When she called to say, “You are pregnant,” I fell into Ryan’s arms with the happiest of tears.
Pregnancy was a dream. I had some discomforts, but it was a time when I loved my body more than ever before. And I was 100% free from endometriosis pain.
Our miracle baby girl, Magnolia, was born on February 3, 2017, after 14 hours of labor.
In February 2018, when Magnolia was one year old, despite all odds we got pregnant naturally. My doctor was as shocked as we were. It was another miracle, but sadly after seeing its heartbeat, we lost that baby at 10.5 weeks. I was still breastfeeding Magnolia, and I will always wonder if my progesterone levels were too low to support a pregnancy. I’ll never know the answer, and I’ll always mourn the loss of the baby that I miscarried at home on Easter Sunday.
Looking back, I realize that miscarriage was very traumatic for me. I was torn between mourning the loss of that baby and living in the joy of our miracle daughter. We didn’t even try again after the loss because I was terrified of losing another baby. Time was ticking by, but my heart was shattered, and I let fear take the lead.
A few years later, in early 2020, we got pregnant again naturally. It was just as shocking and surprising as the first but laced with fear because of our previous loss. That pregnancy was a chemical, and I lost it within a week of finding out. I was shattered but also numb from already experiencing the loss at 10.5 weeks. Then the pandemic changed our lives. We didn’t want to try again because we didn’t know what was going to happen.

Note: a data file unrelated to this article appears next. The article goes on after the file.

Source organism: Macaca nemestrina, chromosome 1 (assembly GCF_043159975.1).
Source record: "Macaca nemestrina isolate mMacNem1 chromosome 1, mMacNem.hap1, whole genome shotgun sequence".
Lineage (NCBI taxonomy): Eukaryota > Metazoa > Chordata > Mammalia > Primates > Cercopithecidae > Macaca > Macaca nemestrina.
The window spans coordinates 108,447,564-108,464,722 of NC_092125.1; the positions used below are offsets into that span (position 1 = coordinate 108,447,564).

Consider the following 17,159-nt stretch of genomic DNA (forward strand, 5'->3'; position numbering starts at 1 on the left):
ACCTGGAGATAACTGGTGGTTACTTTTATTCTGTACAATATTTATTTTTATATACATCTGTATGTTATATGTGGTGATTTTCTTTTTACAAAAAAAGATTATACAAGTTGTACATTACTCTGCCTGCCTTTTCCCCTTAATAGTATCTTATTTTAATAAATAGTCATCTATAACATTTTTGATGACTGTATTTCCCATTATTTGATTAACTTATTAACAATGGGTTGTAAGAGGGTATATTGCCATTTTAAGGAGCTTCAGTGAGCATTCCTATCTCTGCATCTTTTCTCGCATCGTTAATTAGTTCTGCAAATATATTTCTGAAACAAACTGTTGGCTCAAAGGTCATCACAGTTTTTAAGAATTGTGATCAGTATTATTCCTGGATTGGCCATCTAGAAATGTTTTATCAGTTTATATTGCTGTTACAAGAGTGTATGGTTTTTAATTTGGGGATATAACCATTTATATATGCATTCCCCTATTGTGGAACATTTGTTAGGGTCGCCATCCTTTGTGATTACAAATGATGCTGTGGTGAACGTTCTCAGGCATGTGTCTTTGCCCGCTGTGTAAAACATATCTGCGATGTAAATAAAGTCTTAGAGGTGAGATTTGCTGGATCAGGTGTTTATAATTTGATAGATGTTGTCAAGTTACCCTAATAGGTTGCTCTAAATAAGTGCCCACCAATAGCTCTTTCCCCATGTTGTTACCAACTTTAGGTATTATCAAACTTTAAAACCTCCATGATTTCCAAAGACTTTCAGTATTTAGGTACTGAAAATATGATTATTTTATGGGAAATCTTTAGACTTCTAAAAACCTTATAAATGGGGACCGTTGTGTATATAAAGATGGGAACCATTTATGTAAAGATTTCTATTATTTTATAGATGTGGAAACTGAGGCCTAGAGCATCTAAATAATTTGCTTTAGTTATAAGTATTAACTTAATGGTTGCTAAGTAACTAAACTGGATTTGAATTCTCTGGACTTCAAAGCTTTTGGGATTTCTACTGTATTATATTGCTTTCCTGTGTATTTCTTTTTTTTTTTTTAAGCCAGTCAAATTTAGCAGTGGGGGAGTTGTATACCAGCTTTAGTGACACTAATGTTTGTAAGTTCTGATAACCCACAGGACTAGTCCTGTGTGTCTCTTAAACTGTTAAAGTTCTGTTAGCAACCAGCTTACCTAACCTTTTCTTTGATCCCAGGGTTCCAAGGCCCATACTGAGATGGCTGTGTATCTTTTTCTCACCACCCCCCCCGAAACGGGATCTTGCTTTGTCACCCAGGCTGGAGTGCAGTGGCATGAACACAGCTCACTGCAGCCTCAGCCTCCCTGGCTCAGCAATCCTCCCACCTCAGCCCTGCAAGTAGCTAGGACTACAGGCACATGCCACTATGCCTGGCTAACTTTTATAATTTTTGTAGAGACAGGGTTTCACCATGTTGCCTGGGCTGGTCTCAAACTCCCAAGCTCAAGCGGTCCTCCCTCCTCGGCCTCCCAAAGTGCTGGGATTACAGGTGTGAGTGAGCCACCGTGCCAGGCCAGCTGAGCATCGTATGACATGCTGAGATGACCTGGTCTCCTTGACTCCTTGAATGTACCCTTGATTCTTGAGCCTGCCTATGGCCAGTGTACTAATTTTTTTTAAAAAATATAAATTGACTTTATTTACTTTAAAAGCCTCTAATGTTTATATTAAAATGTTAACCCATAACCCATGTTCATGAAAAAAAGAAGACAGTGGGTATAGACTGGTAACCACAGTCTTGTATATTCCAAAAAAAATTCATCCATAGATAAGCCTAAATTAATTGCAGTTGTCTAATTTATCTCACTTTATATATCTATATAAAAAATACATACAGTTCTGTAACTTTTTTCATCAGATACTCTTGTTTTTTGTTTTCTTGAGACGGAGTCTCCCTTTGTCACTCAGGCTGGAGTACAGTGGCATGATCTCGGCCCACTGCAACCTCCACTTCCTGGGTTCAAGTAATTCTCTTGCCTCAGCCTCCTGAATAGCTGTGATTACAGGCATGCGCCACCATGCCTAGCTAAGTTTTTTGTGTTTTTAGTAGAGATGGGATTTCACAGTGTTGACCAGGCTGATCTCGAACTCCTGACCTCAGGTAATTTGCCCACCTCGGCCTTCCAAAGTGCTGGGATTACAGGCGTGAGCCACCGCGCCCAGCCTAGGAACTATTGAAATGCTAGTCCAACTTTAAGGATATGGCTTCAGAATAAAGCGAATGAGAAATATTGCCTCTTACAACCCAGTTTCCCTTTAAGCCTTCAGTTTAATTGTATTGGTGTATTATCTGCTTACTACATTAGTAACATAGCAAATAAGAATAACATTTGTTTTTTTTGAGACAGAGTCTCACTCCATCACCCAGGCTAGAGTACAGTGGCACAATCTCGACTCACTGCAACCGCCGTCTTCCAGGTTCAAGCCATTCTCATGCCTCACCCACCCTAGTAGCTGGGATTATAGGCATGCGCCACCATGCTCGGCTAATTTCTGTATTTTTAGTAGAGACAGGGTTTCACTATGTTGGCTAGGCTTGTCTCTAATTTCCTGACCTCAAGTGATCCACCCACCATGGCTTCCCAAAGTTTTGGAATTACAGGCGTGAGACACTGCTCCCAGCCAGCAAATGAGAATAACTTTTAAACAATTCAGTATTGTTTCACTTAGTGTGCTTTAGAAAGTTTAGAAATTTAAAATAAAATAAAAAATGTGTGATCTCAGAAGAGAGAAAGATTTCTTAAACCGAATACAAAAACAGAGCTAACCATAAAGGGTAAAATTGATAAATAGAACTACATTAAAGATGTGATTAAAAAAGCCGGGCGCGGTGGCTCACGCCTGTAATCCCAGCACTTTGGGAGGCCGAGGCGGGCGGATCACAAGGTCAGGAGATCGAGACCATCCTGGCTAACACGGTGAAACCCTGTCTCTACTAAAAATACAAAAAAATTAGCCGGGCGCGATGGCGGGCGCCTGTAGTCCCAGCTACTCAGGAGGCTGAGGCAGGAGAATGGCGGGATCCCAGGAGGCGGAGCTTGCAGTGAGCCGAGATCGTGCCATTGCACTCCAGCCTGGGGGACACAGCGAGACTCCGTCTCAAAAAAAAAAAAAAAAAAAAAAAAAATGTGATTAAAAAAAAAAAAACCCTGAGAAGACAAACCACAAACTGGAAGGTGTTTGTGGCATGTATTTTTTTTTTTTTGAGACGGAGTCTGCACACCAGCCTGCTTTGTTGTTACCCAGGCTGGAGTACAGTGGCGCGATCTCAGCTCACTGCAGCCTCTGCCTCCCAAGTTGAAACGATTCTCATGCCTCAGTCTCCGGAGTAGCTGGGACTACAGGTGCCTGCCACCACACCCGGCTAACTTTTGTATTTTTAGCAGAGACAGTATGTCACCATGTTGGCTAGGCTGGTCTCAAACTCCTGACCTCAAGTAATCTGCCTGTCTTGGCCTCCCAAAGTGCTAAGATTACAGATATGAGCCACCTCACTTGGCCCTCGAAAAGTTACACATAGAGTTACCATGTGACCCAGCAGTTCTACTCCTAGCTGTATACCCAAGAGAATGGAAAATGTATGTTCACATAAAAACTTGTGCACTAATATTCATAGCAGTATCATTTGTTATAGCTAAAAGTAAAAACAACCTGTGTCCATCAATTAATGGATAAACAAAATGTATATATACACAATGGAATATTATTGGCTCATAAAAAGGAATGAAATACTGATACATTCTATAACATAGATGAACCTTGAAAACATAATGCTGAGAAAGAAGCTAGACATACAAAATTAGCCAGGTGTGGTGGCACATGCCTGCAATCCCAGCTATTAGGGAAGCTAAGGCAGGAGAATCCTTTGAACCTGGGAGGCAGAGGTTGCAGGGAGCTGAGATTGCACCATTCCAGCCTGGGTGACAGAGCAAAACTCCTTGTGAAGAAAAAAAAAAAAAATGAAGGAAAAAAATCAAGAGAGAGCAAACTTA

Fast forward to the summer of 2021 and I found out I had cysts on my ovaries again. I was devastated to think about doing another laparoscopic surgery. I had been living a very clean lifestyle, working with a naturopathic doctor, and doing everything in my power to keep the endometriosis at bay. I felt like I had failed my body.
In June of 2022, I decided to have my second laparoscopic surgery. Immediately after the surgery, I told Ryan that I wanted to do IVF again. I never dreamed I’d speak those words, but something in my heart knew we had to try more aggressively to grow our family. Magnolia was 5 years old at this point, and she still didn’t have a sibling. I was also 41 and knew the odds were against us. By October of 2022, we met with the doctor we had hoped to work with.
In February of 2023, we started IVF round 2. I went into it way more knowledgeable and much braver than the first time. Ryan was traveling regularly, which forced me to do all the injections myself. I was nervous about the first shot but felt like a pro within a few days. After all the monitoring appointments, we were given the option to cancel the cycle because I only had 2 follicles. Ryan and I talked, and we decided to go for it. Both fertilized, and 1 perfect embryo made it to freeze. We chose not to do preimplantation genetic testing for aneuploidy (PGT-A) because we wanted to give the embryo a chance regardless. In June, we transferred our beautiful embryo. We were full of so much hope, and the entire process was laced with signs from above. Two weeks later we did our beta and the nurse called to tell us my hCG (human chorionic gonadotropin) was only a 5. I knew what that mean—another chemical pregnancy. We all mourned deeply. We booked a trip to our favorite beach, and we let the ocean do some healing.
In July, we had a re-group with our doctor and told him we were going to try naturally for a few months and also look into embryo adoption. Doing another egg retrieval was not something we felt called to do. Our doctor said he’d be up for doing monitored cycles with intrauterine insemination (IUI), which I was surprised to hear. I didn’t think he’d see us as a good candidate for IUI because of my age and the fact I only had 1 open fallopian tube. The main thing against us now is the age of my 42-year-old eggs, but we are still holding onto faith that there is 1 golden egg waiting to be fertilized so Magnolia can be a big sister. As I type this, we are in the 2-week wait after doing our first IUI. I keep reminding myself: faith over fear.